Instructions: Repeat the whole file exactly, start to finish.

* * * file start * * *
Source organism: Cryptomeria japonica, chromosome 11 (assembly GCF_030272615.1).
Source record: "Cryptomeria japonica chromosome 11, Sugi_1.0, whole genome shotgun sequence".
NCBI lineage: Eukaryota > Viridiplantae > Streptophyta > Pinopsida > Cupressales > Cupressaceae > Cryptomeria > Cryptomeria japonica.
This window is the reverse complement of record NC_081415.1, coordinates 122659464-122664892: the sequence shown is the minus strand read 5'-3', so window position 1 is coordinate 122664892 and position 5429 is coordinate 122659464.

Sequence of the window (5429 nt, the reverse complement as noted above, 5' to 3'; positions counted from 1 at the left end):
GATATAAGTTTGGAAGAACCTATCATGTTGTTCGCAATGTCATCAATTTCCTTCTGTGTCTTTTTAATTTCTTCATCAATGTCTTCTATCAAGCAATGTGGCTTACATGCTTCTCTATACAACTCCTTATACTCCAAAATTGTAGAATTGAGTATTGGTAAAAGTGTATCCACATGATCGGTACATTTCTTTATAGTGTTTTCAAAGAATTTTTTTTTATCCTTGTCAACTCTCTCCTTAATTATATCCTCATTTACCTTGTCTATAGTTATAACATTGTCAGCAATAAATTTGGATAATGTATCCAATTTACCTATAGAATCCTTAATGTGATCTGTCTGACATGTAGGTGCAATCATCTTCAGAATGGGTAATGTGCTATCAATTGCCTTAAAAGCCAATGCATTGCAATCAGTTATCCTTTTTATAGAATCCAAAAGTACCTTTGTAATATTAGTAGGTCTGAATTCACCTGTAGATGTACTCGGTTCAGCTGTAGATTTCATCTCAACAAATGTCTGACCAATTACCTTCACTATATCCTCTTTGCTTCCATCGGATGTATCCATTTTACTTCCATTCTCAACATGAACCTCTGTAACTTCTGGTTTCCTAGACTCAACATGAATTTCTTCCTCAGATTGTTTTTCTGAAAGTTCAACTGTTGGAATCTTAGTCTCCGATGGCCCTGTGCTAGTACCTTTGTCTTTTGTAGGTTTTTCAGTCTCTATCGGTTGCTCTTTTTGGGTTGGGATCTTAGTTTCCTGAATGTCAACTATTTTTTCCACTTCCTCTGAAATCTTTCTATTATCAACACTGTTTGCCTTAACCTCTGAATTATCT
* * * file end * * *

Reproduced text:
Source organism: Cryptomeria japonica, chromosome 11 (assembly GCF_030272615.1).
Source record: "Cryptomeria japonica chromosome 11, Sugi_1.0, whole genome shotgun sequence".
NCBI lineage: Eukaryota > Viridiplantae > Streptophyta > Pinopsida > Cupressales > Cupressaceae > Cryptomeria > Cryptomeria japonica.
This window is the reverse complement of record NC_081415.1, coordinates 122659464-122664892: the sequence shown is the minus strand read 5'-3', so window position 1 is coordinate 122664892 and position 5429 is coordinate 122659464.

Sequence of the window (5429 nt, the reverse complement as noted above, 5' to 3'; positions counted from 1 at the left end):
GATATAAGTTTGGAAGAACCTATCATGTTGTTCGCAATGTCATCAATTTCCTTCTGTGTCTTTTTAATTTCTTCATCAATGTCTTCTATCAAGCAATGTGGCTTACATGCTTCTCTATACAACTCCTTATACTCCAAAATTGTAGAATTGAGTATTGGTAAAAGTGTATCCACATGATCGGTACATTTCTTTATAGTGTTTTCAAAGAATTTTTTTTTATCCTTGTCAACTCTCTCCTTAATTATATCCTCATTTACCTTGTCTATAGTTATAACATTGTCAGCAATAAATTTGGATAATGTATCCAATTTACCTATAGAATCCTTAATGTGATCTGTCTGACATGTAGGTGCAATCATCTTCAGAATGGGTAATGTGCTATCAATTGCCTTAAAAGCCAATGCATTGCAATCAGTTATCCTTTTTATAGAATCCAAAAGTACCTTTGTAATATTAGTAGGTCTGAATTCACCTGTAGATGTACTCGGTTCAGCTGTAGATTTCATCTCAACAAATGTCTGACCAATTACCTTCACTATATCCTCTTTGCTTCCATCGGATGTATCCATTTTACTTCCATTCTCAACATGAACCTCTGTAACTTCTGGTTTCCTAGACTCAACATGAATTTCTTCCTCAGATTGTTTTTCTGAAAGTTCAACTGTTGGAATCTTAGTCTCCGATGGCCCTGTGCTAGTACCTTTGTCTTTTGTAGGTTTTTCAGTCTCTATCGGTTGCTCTTTTTGGGTTGGGATCTTAGTTTCCTGAATGTCAACTATTTTTTCCACTTCCTCTGAAATCTTTCTATTATCAACACTGTTTGCCTTAACCTCTGAATTATCT